Racing Cancelled

All is not lost when racing is called off.

FJ Ritt
FJ Ritt leads a rules discussion after the day’s races are cancelled.Dave Reed

“That blows.”

These are the first and only words I utter as I sit idling at the stoplight at the three-way intersection of Route 138 and Jeppson Lane, waiting for the light to turn green. “No racing today,” the e-mail’s subject line reads. The grill of my beater Volkswagen Jetta faces south, and no sooner do the words leave my lips does a throaty gust from the southwest rattle the little tin car and pelt the windshield with dust from a vast tree nursery across the street.

Yeah, so maybe 30 knots is a bit much for frostbite racing in 20-year-old Turnabouts.

I had a feeling the cancellation was coming before I blitzed from my house 10 minutes earlier. Sure, I could have stayed home, pacing and waiting for the inevitable notice, but over the years I’ve learned the importance of establishing a routine when it comes to sailboat racing, and sticking to it.

For me, that means packing my gear the night before: all of which fits nicely into a sample Yeti Camino Carry-All bag that just so happens to nicely fit my yellow and purple Kokatat Drysuit, my red and tattered Spinlock buoyancy vest, a pair of black fleece pants, wool socks, a long-sleeved Capilene shirt, safety-orange lined rubber work gloves from Ace Hardware, a Ronstan ClearStart Watch, and a full water bottle (room temperature, never cold).

The morning of, I launch Windy, the best weather app ever created, and go straight to the model comparisons to see what the trend will be. Green good. Red bad. Breakfast, hugs and kisses, and out the door I dash at 11 a.m.—sharp. Don’t get in my way. And, honey, don’t ask me to open the chicken coop or take out the trash. I can’t. I won’t. I’ll be late.

On this particular Sunday, all weather models agree 30 knots will eventually become 15 to 20 as a thick cloud deck gives way to sunshine. I have a hunch the race committee will cancel on account of the 20:20 rule, but it’s already absurdly warm for January 12, and temperatures are forecast to hit the magical mid-50s. Given all the Sunday morning joggers I pass along the way, it’s going to be a banner day.

So I drive, ever hopeful, to the club. Please don’t cancel. Please don’t cancel…please don’t cancel.

Ding! Dang! There’s the email, bearing bad news. No racing, but there will be a rules seminar of sorts, on account of all the bumps and near misses of the opening New Year’s Day races. FJ Ritt, the class champion, will lead the discussion. Everyone could use a brush up on the rules, myself included, so…so be it. It’s a classroom and camaraderie day. Besides, Winkle Kelley will kick off the everyone-brings-a-dish schedule with her chili and chips. And the club bartender will be serving, eventually.

Among a few of the faces I recognize from the first week of racing, there are few new ones, so the cancellation gives me a chance to meet some other regulars of this frostbite fleet, which has been active since the early 1950s. Among them is Bob Morton, a guy well known and respected around the club. He’s had a string of famous big boats, and I’m later told he’s a wily one the racecourse and to never, ever, underestimate him. There’s decades of wisdom and experience in his neatly trimmed white beard, ruddy cheeks, and twinkle of a smile.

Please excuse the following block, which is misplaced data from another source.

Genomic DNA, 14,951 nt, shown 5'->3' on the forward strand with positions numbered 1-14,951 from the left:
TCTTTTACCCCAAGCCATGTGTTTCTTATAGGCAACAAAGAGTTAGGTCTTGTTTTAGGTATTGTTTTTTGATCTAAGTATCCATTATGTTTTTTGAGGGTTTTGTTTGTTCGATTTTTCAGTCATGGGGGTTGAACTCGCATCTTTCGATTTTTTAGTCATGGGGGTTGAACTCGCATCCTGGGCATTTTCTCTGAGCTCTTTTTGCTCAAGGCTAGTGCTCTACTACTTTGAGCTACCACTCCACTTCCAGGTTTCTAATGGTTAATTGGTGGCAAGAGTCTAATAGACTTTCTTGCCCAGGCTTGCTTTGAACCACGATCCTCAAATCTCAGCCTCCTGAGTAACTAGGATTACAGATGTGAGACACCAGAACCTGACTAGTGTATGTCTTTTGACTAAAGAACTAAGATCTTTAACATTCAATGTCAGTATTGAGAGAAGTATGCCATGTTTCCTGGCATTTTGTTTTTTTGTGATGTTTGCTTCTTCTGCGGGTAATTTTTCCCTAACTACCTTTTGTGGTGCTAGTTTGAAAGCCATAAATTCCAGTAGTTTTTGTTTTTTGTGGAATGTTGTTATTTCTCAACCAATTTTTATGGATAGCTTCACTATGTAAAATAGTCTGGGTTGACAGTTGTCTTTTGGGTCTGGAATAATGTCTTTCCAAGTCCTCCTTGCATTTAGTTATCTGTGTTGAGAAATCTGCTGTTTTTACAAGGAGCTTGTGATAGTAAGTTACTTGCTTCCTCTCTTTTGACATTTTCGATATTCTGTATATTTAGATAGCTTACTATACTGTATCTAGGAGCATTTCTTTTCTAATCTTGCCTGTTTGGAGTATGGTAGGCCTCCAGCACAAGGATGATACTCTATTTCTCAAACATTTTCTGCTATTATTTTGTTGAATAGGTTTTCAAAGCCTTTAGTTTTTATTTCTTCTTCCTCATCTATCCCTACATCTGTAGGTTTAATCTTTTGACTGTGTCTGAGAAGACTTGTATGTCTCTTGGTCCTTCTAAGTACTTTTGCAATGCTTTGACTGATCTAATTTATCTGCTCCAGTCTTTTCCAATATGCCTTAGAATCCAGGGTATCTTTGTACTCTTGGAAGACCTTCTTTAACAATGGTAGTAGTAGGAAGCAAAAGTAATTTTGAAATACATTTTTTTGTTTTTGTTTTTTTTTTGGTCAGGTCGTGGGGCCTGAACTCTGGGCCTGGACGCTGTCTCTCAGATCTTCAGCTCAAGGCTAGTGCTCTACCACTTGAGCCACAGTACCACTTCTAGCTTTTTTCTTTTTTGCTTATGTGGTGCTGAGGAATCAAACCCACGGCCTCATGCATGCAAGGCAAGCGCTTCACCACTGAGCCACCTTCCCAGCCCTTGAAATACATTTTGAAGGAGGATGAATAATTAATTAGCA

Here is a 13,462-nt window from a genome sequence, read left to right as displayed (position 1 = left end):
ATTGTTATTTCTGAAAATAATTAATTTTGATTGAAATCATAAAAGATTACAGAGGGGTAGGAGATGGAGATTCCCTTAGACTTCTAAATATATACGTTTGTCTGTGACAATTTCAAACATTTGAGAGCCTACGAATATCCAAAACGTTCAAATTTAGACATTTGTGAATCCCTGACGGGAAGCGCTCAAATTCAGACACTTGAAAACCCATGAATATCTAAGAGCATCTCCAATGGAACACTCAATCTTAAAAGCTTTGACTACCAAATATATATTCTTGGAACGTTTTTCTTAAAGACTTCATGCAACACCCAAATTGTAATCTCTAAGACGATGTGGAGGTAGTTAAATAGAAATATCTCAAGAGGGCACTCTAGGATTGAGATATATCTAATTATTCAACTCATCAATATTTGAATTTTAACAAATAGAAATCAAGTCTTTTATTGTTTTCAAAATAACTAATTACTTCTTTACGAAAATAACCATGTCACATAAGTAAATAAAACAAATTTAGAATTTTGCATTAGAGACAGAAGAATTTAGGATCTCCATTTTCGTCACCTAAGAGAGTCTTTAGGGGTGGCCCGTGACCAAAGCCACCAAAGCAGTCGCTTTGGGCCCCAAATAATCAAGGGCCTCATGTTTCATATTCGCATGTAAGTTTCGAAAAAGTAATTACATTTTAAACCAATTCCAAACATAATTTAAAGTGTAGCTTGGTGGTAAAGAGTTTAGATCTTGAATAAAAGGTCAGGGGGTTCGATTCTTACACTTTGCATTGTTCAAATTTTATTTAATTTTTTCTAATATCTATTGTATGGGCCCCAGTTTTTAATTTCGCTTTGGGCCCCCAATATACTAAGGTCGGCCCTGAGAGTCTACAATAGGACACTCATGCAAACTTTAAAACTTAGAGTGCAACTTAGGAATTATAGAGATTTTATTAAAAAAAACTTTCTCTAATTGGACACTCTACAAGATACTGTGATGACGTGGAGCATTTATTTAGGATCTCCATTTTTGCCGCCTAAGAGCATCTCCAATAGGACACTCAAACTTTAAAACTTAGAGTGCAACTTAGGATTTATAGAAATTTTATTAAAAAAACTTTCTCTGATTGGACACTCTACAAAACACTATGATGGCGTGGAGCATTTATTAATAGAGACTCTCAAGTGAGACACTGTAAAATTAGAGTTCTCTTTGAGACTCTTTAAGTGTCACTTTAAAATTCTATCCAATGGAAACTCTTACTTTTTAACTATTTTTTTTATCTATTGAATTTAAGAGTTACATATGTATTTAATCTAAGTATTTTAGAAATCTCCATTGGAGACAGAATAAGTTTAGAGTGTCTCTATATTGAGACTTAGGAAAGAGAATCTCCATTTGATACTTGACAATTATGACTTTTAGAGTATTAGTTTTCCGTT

I also meet Rick Nebiolo, another effervescent and white bearded fellow (I wonder, should I grow a winter beard?) who won Newport YC’s frostbite series in 2014, 2016 and 2017. He’s an A fleeter for sure, and I resolve to pick his brain later.

But for now, Ritt erects an easel, mounts a dry erase board, and cracks open a new box of colored markers and magnetic sailboats. First order of business: Rule 18. That’s the one about boats getting around marks without hitting each other, which apparently wasn’t happening on the opening day. After about an hour and a dozen different possible scenarios: the point is made: late port-tack approach is not recommended. But wait! What about starboard roundings (which we had)? It’s a bit more complicated and unnecessarily convoluted, but I think everyone, in the end, got the gist from Ritt: “Don’t be a tool.”

As we dissect the particulars of Rule 18 and Same Tack, Overlapped, the breeze does in fact fade to a lovely 15 to 20-knot southerly, right on forecast, at 1:30. From behind the large windows looking south, I can see Laser Fleet 413, a distant sea of white triangles rocking to-and-fro as they zoom down a square run under warm January sun. Like a kid stuck in calculus class, I pined to be outdoors, but hey, this school is in session, the crockpot is nearly empty, and the bar upstairs is abuzz. The racing window has long closed, but the camaraderie can continue over pints.

I do try my best to get some Turnabout tips from Nebiolo. Instead, I learn he was groomed long ago at the University of Rhode Island with the likes of greats Moose McClintock, Ed Adams and Skip Whyte; a fast generation, indeed. He’s elusive with go-fast advice, and pretty much tells me outright with a chuckle, “I’ve learned over the years to not divulge too much.”

I’ll have to figure it out myself next week. If it doesn’t blow.